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Some Juvenile Crimes in Wisconsin Are Sent to Adult Court

Many people believe that any alleged crimes committed by someone under the age of 18 are adjudicated through the juvenile justice system. In Wisconsin, that is not true. The adult criminal justice system has jurisdiction over any criminal charges filed against anyone at least 17 years old. The civil age of majority is 18.

For those younger than 17, many offenses are under the exclusive jurisdiction of the juvenile court. Some offenses can be waived by the juvenile court and sent to adult court. In the case of murder in Wisconsin, the charge is automatically taken to adult court – even if the accused is as young as 10 years old.

Charges Automatically Heard by Adult Court

A 2022 case is an example of charges against a juvenile being heard in adult court. A 14-year-old boy is accused of luring a 10-year-old girl into the woods off a trail as she was riding her bike home. The boy allegedly killed and sexually assaulted her. He has reportedly been charged with first-degree intentional homicide, first-degree sexual assault, and first-degree sexual assault of a child under age 13 resulting in great bodily harm.

The adult court has exclusive jurisdiction over these crimes allegedly committed by minors at least 10 years old:

  • First-degree intentional homicide
  • Attempted first-degree intentional homicide
  • First-degree reckless homicide
  • Second-degree intentional homicide

Children younger than 10 cannot be tried in adult court.

Juvenile Crimes Can Be Waived to Adult Court

In the case of the murder charge above, the charges are automatically sent through the adult court system. Other alleged crimes may be sent to adult court.

Alleged crimes where the accused is at least 14 years old can be transferred to adult court:

Any criminal violation can be heard in adult court if the accused is at least 15 years old.

Discretionary Waiver Process

The juvenile court will consider waiving its jurisdiction on the motion of any party. If the child meets the minimum age requirements, the court will determine whether the case has prosecutorial merit. The court must also be convinced that the bests interests of the juvenile and the public are best served by the case being moved to adult court.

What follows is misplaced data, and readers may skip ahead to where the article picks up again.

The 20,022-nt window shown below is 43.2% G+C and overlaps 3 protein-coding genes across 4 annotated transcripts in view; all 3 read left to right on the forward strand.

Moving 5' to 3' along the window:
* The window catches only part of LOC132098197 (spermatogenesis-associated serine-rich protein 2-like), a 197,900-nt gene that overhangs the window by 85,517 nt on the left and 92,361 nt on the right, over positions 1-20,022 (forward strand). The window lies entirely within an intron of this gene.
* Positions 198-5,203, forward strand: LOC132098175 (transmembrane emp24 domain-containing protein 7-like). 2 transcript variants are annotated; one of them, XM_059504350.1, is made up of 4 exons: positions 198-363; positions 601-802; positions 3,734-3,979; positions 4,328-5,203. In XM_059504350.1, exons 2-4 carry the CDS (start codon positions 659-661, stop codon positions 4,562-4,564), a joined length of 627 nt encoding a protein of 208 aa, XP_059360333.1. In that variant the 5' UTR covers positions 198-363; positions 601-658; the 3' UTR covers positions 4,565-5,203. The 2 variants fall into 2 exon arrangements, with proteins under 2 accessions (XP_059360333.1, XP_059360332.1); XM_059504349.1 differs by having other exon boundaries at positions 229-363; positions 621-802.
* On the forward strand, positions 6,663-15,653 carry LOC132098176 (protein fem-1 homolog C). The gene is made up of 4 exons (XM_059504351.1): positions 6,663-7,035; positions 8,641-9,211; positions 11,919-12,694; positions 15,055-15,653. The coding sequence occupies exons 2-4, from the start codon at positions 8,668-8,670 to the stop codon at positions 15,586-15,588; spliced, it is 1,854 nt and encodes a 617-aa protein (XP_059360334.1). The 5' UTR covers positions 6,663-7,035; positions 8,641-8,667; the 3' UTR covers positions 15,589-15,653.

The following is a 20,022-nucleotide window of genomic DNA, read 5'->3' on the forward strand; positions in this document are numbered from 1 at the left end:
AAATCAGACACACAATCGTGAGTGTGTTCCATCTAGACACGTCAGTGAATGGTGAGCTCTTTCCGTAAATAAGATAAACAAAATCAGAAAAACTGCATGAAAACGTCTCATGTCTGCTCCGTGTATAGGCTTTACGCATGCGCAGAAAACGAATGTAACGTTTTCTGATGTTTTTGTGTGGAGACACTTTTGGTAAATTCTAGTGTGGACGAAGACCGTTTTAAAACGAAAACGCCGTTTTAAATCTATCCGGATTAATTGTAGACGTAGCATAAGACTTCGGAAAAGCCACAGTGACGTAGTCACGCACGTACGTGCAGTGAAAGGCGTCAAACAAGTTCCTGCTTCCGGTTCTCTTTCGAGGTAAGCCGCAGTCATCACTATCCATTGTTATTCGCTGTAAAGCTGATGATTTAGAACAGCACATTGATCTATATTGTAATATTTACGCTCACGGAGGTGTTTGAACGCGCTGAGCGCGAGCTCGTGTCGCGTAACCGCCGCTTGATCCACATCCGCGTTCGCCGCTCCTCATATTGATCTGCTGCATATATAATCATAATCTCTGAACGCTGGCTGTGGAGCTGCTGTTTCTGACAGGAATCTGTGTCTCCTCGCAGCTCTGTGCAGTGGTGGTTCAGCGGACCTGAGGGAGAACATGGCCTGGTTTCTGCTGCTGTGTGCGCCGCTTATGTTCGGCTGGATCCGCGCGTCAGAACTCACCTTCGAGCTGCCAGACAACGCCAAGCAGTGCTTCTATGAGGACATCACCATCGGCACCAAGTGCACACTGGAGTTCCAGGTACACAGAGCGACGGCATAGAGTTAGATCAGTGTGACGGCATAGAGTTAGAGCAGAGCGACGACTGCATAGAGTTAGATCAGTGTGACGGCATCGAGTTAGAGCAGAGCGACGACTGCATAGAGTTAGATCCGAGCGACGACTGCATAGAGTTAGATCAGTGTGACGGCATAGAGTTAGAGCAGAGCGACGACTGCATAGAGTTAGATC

Additional criteria for the waiver include the following:

  • The juvenile’s physical and mental maturity, prior treatment history, any developmental or mental disability
  • The juvenile’s prior record
  • The seriousness of the offense
  • Whether the juvenile allegedly committed the crime with older individuals having their case heard in adult court

There is no bail in the juvenile system. Juveniles transferred to adult court are eligible for bail in accordance with the law. Once transferred, the juvenile is treated like any adult charged for the same crime. There are no restrictions on the prosecution, judge, or jury. Juveniles under the age of 15 are not held in custody at an adult facility. Younger juveniles are held in a juvenile detention facility or in the juvenile portion of a county jail.

Reverse Waiver Is Possible

In the example of the 14-year-old boy mentioned earlier, his attorney is requesting that the case be moved from adult to juvenile court. The boy is currently being held in a juvenile detention facility on a $1 million cash bond.

A criminal defense attorney can argue the following to have the case moved to juvenile court:

  • The child will not receive adequate treatment in the criminal justice system
  • Transferring the case to juvenile court will not depreciate the seriousness of the offense
  • Retaining jurisdiction is unnecessary to deter other children from committing the same offense.

Anyone 15 or older cannot have their case sent to juvenile court if the charges are first-degree intentional homicide, first-degree reckless homicide, or second-degree intentional homicide.

Once an Adult, Always an Adult

Any juvenile who is convicted in an adult court will be considered an adult for any future offense, no matter the nature of the alleged crime. If the youth has a case pending in adult court and is accused of another crime, that subsequent crime will also be heard in adult court.

Juveniles in Adult Court Have the Right to an Attorney

Teens receive no special treatment if they are tried in an adult court. They need an aggressive attorney who understands the inner workings of the system and the nuances of the law. They need Attorney Christopher Cherella. He has more than two decades of experience and personally handles each case.

Contact the Law Offices of Christopher J. Cherella to schedule a consultation. Call (414) 882-8382 or reach us by completing our online form.